I should like to say a few words about one or two of the clauses and say why I share the anxiety of my noble friend Lord Lester and the noble Lord, Lord McIntosh, about some of the issues. I hope that the noble Baroness, Lady Blatch, will help us by responding to those questions and others raised by many other noble Lords.
My first point concerns the white list. I have worked in both Romania and Bulgaria as recently as last year, attempting to help to build democratic institutions on behalf of an institution based at Harvard University called Project Liberty, of which I am director. Incidentally, from time to time it has the support, among others, of our own Overseas Development Administration.
It would be difficult to say that Romania is a safe country. As the right reverend Prelate the Bishop of Ripon, said, it is a safe country for those who belong to the majority community. It is a profoundly unsafe country for those who belong to the Roma minority, many of whom have been detained and even tortured in modern Romania. The same could be said, with perhaps a little less force, about Bulgaria.
The right reverend Prelate referred to Pakistan, where as well as the Ahmadi people, many Christian worshippers suffer considerable persecution. Regrettably, the same could be said about the treatment of some Kashmiris by the Government of India, a government which in many respects I hold in high esteem for maintaining democracy against such odds. As many noble Lords will concede, in Kashmir the treatment of some activists who are not involved in any violent or illegal activities, which in my book puts them in a different category, has been very hard to regard as compatible with what we consider to be basic human rights. I say that with regret, because I have the greatest respect for the Republic of India in many ways.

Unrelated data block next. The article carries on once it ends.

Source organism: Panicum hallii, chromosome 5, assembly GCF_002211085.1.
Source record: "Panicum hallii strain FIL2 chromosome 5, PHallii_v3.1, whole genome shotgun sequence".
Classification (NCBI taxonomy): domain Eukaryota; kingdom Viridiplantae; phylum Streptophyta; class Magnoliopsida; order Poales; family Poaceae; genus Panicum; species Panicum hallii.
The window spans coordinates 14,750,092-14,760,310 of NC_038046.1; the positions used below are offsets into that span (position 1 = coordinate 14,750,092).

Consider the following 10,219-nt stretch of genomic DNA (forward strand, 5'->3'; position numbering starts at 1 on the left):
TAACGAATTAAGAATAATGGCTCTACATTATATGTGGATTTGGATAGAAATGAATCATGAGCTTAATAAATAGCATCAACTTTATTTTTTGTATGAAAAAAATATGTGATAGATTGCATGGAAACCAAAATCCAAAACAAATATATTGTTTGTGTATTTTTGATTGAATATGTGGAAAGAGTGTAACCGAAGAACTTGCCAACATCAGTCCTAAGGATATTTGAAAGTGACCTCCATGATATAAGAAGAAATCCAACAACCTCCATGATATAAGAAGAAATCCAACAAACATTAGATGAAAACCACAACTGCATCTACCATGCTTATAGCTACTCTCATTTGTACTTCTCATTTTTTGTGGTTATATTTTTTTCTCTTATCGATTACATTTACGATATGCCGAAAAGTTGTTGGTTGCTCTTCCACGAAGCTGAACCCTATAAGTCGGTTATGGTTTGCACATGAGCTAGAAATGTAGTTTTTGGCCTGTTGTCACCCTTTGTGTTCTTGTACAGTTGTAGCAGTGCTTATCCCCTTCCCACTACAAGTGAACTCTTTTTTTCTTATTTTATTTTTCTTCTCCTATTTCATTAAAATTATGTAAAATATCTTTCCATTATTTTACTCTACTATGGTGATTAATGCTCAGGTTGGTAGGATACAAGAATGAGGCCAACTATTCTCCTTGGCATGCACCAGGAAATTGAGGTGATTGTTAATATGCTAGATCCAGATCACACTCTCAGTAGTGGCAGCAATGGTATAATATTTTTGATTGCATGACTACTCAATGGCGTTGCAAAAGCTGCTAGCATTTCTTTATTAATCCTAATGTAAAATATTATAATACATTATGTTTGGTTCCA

I believe that the white list should be subject to the affirmative procedure. Speaking for myself, I should feel much happier if that affirmative procedure were extended to any substantial additions to that white list, not merely once but on subsequent occasions, for I fear what could happen.
Secondly, I am extremely worried about the special fast-track procedure applied to those who arrive without passports. Indeed, as one or two noble Lords have already pointed out, in the worst countries of all in terms of outrages against human rights one simply cannot hope to get legal papers in order to escape from them. I am sorry to return to Nigeria, but trying to get legal papers to leave Nigeria, if one happens to be one of those who have raised their voices against the excesses of the present government, is absolutely hopeless. It would be putting one's head straight into a noose to try to do so. We must be realistic. I am sure that noble Lords will agree with me about these matters. Not travelling with a passport is often a sign, not of dishonesty, but of being in the most extreme conditions of all.
Thirdly, I share the concern of noble Lords, not least the noble Lord, Lord Haskel, about the criminalisation of three new areas. We are all concerned about the level of crime but one of the most dangerous ways to increase it is to criminalise activities by decent citizens. Three such activities concern me. The first is employers who fail to make apparently adequate checks of their employees. That might often include employers who, with the greatest good will, are willing to give a chance to those who are down on their luck. I hope that the Government will be much more explicit than the Bill about exactly what employers are required to do. Incidentally, it would be strongly in line with their own views and policies to do so.